This means that snack food brands should prioritize retailers that are actively building out their click-and-collect capabilities, such as Walmart and Kroger.

Experiment with Subscription Services

Subscription services and automated ordering are another popular fulfillment option for online snack purchases, with 29.8% of all “autopilot consumers” using this option to order snacks. This is more consumers than are using the services for essential baby care categories such as diapers, wipes or formula.

In addition, Nielsen found that snacks accounted for six of the top 10 online grocery categories fulfilled via subscription services.

This means that snack food brands should be testing their own direct-to-consumer subscription services as well as making sure their products are available through third-party services such as Amazon Subscribe and Save and Amazon Dash buttons.

Stand Out Online

Despite the popularity of snacks among online subscription orders, Nielsen found that stocking up is one of the primary trip types for online snack purchases. In fact, 27% of online snack orders were considered stock-up trips. This, according to Nielsen, “is the realm of snack purchases that fosters impulsive, exploratory and open-minded consumer behavior.”

Nielsen also found that consumers are more open-minded when they’re shopping for snacks online than when shopping in brick-and-mortar stores. In fact, 22% of consumers shop online for snacks with no brand in mind, while only 14% remain brand-agnostic while snack shopping offline. Data from OneSpace supports these findings, with unbranded searches making up 63% of the top 500 search terms in the Chips & Crisps category.

To succeed online, snack food brands must therefore focus on standing out among competitors and increasing their visibility on retailer websites, particularly in search results. Paid ads can be effective, but what’s even more important is appearing at the top of organic results when consumers search for the terms that are most relevant to specific products.

As the data above shows, consumers are searching for more than just branded keywords. To capture the growing segment of undecided online snack shoppers, brands must also rank well for unbranded, attribute-based keywords. Doing so requires a robust, data-driven product content strategy that carefully incorporates a variety of short-and long-tail search terms while also keeping the customer experience top of mind.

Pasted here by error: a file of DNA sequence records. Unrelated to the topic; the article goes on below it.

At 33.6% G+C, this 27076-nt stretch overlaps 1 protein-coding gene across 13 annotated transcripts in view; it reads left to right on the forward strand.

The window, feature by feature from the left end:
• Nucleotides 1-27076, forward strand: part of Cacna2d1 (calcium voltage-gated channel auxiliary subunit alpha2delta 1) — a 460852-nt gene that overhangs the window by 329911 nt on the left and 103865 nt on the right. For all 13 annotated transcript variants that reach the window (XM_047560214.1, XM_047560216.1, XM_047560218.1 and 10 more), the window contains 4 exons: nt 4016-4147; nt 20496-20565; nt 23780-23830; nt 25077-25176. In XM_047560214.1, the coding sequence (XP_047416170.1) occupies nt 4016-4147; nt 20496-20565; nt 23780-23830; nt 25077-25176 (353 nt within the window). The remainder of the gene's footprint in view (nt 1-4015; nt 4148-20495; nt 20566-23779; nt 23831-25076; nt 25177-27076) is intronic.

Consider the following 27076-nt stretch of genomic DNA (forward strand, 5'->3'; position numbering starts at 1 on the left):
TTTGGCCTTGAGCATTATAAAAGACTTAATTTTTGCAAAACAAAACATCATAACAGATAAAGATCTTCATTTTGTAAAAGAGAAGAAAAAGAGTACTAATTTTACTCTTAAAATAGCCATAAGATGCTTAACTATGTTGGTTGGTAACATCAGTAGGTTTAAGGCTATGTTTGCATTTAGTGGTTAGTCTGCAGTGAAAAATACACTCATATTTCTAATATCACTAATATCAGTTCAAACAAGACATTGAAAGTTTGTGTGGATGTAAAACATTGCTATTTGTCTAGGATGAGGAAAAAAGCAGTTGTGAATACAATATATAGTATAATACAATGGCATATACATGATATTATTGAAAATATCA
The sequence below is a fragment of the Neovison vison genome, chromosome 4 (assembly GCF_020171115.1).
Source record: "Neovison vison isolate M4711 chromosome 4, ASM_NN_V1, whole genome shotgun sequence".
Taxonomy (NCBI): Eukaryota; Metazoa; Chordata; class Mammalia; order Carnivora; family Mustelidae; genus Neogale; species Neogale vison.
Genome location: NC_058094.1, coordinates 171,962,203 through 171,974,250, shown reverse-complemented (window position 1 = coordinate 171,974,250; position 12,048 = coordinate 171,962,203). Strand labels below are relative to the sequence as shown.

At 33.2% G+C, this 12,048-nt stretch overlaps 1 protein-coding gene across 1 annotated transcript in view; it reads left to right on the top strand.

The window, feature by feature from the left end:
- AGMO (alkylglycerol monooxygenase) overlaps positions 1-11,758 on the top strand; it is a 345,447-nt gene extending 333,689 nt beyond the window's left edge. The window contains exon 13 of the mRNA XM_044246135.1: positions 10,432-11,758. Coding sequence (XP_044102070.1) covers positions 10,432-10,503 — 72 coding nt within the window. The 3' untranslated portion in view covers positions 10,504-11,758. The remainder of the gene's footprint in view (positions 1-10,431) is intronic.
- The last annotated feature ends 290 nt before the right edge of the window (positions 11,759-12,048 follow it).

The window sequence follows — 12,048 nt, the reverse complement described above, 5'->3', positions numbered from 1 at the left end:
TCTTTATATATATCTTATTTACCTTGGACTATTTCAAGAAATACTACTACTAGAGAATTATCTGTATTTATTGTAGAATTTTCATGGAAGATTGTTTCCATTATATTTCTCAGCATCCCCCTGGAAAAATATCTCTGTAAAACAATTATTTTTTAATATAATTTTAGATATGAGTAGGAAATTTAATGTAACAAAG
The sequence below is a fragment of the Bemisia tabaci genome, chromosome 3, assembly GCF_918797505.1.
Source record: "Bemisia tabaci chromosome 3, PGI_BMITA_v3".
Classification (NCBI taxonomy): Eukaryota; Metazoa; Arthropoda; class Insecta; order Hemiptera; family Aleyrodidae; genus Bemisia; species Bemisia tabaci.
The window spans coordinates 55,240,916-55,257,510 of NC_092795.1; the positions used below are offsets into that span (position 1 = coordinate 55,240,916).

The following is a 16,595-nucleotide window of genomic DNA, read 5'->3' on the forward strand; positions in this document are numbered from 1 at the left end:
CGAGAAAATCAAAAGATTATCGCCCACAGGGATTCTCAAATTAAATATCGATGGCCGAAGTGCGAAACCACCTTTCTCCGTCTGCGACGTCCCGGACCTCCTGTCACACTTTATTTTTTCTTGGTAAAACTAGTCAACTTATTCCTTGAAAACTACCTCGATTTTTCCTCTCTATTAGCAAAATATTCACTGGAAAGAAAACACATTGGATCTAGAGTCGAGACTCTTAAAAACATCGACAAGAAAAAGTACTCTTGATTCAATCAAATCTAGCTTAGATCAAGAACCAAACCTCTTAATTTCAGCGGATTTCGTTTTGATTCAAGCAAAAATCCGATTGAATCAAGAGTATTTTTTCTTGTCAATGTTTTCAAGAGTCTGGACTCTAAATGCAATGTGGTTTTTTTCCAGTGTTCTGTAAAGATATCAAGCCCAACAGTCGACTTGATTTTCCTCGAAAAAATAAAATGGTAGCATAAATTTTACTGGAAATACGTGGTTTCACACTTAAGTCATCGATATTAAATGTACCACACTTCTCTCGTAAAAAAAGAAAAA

Don’t Neglect Packaging

Visibility on retailer websites means nothing if the customer is unhappy with the product when it arrives at their doorstep. According to the 2018 IRI Snacking Survey, almost 40% of consumers don’t consider purchasing snacks online due to concerns about products being crushed or melting in extreme temperatures during transit. For snack food brands that sell through pureplay e-commerce channels, this means it’s crucial to redesign product packaging to survive the final mile of delivery. This could be a valuable marketing proposition to include in online product listings.

Conclusion

Whether through pureplay e-commerce, click and collect, or online subscription services, today’s consumers are increasingly purchasing their snack foods through digital channels. What’s more is that these online consumers are less brand loyal and more open to discovering new snack foods than when they shop in stores. For brands, this means that success requires a robust digital shelf strategy that makes products stand out among the competition on retailer websites. It also requires redesigning product packaging to survive the final mile of delivery.